By Jordan Rau | Kaiser Health News
Amid all the turbulence over the future of the Affordable Care Act, one facet continues unchanged: President Donald Trump’s administration is penalizing more than half the nation’s hospitals for having too many patients return within a month.
Medicare is punishing 2,573 hospitals, just two dozen short of what it did last year under former President Barack Obama, according to federal records released Wednesday. Starting in October, the federal government will cut those hospitals’ payments by as much as 3 percent for a year.
Medicare docked all but 174 of those hospitals last year as well. The $564 million the government projects to save also is roughly the same as it was last year under Obama.
High rates of readmissions have been a safety concern for decades, with one in five Medicare patients historically ending up back in the hospital within 30 days. In 2011, 3.3 million adults returned to the hospital, running up medical costs estimated at $41 billion, according to the federal Agency for Healthcare Research and Quality.
The penalties, which begin their sixth year in October, have coincided with a nationwide decrease in hospital repeat patients. Between 2007 and 2015, the frequency of readmissions for conditions targeted by Medicare dropped from 21.5 percent to 17.8 percent, with the majority of the decrease occurring shortly after the health law passed in 2010, according to a study last year in the New England Journal of Medicine conducted by Obama administration health policy experts.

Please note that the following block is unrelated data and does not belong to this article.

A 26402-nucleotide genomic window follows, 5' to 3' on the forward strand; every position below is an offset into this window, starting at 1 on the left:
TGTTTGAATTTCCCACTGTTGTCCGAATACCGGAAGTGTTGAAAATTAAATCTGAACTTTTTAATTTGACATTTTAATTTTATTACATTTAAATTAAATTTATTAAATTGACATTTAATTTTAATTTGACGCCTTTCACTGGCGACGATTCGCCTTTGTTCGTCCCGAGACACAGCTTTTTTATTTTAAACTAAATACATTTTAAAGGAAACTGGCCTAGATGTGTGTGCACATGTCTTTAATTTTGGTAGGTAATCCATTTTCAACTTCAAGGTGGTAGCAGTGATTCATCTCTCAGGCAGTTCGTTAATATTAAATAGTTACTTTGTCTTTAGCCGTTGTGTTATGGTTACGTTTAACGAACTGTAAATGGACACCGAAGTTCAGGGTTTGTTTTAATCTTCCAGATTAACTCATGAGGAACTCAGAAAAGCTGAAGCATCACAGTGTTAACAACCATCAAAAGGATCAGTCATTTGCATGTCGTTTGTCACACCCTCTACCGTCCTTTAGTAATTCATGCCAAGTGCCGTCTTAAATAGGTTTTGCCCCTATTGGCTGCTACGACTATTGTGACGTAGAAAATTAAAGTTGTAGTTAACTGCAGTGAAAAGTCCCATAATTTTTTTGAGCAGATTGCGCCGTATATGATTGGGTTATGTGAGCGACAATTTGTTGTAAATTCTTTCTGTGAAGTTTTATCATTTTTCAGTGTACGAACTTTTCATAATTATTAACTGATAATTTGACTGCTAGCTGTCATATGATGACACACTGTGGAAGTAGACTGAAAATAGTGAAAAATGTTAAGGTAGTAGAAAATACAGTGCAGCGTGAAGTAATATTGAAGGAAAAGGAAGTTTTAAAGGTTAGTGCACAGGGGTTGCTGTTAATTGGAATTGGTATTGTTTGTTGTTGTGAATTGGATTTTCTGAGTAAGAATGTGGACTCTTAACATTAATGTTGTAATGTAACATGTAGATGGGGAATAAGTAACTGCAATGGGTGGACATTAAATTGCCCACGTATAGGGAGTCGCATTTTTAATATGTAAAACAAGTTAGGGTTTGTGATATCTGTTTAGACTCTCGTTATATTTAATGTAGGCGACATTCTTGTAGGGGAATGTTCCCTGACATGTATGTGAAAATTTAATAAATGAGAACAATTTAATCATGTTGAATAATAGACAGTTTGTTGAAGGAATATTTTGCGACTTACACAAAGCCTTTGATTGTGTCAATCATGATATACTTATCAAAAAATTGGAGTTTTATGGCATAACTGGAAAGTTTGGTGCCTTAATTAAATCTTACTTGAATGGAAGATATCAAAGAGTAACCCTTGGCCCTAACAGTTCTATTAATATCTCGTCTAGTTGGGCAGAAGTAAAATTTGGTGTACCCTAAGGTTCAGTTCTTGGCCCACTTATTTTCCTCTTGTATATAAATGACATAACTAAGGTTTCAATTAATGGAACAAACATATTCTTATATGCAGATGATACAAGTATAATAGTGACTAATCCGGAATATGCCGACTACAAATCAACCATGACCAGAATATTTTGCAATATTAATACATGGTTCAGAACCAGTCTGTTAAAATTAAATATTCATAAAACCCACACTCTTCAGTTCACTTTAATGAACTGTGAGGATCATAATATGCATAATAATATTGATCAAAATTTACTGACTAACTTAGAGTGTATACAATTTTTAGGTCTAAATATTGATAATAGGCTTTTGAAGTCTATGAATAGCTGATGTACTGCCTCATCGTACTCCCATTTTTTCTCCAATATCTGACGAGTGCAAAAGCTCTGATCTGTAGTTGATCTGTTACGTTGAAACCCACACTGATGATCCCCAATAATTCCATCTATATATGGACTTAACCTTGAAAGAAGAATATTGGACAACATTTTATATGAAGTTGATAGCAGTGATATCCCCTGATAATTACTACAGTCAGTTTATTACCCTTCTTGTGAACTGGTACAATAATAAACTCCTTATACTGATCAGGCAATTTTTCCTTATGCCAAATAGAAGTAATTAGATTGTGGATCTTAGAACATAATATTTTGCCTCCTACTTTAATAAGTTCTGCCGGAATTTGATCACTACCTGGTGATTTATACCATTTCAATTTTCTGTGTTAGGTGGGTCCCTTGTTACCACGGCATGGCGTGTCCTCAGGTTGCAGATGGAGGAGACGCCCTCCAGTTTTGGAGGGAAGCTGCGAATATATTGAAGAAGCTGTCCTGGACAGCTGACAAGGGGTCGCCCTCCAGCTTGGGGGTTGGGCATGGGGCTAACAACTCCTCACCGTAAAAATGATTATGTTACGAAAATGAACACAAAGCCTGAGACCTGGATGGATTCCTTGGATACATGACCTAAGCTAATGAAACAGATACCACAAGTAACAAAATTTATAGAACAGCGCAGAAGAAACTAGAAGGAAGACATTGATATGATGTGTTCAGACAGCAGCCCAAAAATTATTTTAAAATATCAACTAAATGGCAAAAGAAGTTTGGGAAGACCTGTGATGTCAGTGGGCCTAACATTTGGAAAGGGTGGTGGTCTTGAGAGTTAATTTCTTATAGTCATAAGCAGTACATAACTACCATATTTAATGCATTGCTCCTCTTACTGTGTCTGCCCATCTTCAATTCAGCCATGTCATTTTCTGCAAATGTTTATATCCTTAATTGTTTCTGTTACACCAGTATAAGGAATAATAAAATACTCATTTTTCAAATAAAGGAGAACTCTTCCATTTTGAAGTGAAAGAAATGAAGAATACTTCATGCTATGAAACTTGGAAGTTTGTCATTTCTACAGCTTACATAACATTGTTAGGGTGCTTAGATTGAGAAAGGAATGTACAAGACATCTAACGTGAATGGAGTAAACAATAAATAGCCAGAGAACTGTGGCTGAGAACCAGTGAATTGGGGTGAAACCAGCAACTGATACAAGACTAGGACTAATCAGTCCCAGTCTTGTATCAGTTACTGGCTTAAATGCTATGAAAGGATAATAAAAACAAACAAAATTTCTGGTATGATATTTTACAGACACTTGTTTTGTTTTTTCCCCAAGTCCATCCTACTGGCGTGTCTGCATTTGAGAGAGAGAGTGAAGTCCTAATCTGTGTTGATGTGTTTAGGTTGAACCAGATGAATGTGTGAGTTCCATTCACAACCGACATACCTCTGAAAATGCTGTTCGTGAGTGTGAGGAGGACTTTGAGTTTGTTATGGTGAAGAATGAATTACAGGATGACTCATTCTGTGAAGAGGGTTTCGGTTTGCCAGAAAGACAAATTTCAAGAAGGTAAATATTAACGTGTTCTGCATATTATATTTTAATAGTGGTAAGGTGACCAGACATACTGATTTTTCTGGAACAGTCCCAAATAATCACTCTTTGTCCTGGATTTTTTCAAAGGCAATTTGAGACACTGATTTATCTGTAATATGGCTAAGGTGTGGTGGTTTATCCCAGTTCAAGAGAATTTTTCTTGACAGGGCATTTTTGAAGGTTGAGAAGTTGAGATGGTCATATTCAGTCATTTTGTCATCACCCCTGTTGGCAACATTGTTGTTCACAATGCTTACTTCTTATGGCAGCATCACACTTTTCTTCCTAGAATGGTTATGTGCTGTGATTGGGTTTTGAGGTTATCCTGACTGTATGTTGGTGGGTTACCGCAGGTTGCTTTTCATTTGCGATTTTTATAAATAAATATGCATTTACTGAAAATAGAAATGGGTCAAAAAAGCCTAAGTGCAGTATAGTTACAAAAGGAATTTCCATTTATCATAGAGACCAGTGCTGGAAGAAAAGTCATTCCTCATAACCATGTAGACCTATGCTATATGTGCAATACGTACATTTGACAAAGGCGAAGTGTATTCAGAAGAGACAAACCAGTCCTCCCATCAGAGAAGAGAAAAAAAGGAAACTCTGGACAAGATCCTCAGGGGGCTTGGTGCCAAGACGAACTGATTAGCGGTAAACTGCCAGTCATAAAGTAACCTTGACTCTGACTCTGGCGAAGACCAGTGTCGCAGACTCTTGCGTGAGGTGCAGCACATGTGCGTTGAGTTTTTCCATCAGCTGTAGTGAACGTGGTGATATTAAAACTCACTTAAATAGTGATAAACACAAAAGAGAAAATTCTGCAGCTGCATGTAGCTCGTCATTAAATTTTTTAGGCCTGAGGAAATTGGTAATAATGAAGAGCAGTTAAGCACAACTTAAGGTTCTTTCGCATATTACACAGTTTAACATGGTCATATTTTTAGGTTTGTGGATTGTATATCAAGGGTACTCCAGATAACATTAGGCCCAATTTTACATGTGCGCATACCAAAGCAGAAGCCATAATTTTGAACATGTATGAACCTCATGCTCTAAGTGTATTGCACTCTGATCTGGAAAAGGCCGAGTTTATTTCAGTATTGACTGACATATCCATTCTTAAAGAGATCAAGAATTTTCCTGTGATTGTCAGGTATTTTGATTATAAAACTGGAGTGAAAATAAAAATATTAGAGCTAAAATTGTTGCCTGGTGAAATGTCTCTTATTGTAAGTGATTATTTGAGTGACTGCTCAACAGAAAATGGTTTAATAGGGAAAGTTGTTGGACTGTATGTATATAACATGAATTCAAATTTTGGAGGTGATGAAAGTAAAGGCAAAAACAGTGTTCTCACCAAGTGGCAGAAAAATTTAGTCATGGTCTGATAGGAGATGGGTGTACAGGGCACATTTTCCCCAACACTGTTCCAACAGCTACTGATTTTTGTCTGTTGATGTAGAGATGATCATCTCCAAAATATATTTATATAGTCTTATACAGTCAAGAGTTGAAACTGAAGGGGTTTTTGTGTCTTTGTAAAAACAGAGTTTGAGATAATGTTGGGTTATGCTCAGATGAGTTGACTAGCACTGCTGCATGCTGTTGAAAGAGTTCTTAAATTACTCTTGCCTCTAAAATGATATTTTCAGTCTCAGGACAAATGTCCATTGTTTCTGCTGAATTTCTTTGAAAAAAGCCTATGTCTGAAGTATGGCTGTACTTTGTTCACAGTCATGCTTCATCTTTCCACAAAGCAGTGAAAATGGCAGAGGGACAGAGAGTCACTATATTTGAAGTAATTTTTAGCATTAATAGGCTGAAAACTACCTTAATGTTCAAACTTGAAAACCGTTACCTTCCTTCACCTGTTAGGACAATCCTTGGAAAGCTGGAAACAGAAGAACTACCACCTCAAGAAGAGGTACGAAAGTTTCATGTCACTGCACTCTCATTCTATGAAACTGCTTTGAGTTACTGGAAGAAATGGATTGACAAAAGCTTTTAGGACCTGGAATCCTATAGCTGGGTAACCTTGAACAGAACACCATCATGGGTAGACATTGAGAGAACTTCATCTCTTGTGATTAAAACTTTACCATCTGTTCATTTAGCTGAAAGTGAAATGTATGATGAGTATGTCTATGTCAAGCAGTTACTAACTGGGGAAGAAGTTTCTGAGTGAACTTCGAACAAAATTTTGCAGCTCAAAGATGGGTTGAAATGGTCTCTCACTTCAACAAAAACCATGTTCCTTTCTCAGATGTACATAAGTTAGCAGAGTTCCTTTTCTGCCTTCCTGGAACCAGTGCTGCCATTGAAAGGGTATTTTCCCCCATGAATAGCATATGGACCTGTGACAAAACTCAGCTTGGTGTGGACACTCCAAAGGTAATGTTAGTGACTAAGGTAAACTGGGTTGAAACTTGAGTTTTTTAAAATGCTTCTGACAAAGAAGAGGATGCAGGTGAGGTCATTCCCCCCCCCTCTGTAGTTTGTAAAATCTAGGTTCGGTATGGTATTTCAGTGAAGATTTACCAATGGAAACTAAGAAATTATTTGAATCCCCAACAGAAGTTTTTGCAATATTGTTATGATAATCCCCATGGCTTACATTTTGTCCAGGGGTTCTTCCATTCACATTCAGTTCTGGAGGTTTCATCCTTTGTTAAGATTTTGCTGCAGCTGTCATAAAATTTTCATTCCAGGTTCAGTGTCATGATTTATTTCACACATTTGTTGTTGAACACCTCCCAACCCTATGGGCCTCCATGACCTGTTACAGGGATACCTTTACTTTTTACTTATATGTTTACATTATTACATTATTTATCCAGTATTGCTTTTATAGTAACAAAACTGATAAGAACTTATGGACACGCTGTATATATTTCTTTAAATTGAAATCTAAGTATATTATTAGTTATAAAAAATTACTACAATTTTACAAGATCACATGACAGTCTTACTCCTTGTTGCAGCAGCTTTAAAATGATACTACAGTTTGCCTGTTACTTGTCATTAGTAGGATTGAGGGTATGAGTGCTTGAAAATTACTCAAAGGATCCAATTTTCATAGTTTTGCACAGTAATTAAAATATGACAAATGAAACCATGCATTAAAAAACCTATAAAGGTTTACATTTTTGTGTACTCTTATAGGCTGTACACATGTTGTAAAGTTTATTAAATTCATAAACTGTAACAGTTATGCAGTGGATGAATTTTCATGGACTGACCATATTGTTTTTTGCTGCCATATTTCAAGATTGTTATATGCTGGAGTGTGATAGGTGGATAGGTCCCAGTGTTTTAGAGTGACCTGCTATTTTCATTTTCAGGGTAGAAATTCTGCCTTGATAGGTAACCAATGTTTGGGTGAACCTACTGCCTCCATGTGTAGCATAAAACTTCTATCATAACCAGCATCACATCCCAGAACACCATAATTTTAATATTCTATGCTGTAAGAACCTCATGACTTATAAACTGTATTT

Some hospitals began giving impoverished patients free medications that they prescribe for their recovery, while others sent nurses to check up on patients seen as most likely to relapse in their homes. Readmissions dropped more quickly at hospitals potentially subject to the penalty than at other hospitals, another study found.
“The sum of the evidence really suggests that this program is helping people,” said Dr. Susannah Bernheim, the director of quality measurement at the Yale/Yale-New Haven Hospital Center for Outcomes Research and Evaluation, which measures readmission rates for Medicare.
But the pace of these reductions has been leveling off in the past few years, indicating that the penalties’ ability to induce improvements may be waning.
“Presumably, hospitals made substantial changes during the implementation period but could not sustain such a high rate of reductions in the long term,” the New England Journal article said.
An analysis by Bernheim’s group found no decrease in the overall rate of readmissions between 2012 and 2015, although small drops in the medical conditions targeted by the penalties continued.
“We have indeed reached the limits of what changes in how we deliver care will allow us to do,” said Nancy Foster, vice president for quality at the American Hospital Association. “We can’t prevent every readmission. It could be that there is further room for improvement, but we just don’t know what the technique is to make that happen.”
This year, the average penalty will be 0.73 percent of each payment Medicare makes for a patient between Oct. 1 and Sept. 30, 2018, according to a Kaiser Health News analysis. That too was practically the same as last year. Forty-eight hospitals received the maximum punishment of a 3 percent reduction. Medicare did not release hospital-specific estimates for how much lost money these penalties would translate to.
Continue reading and review readmission data at khn.org.
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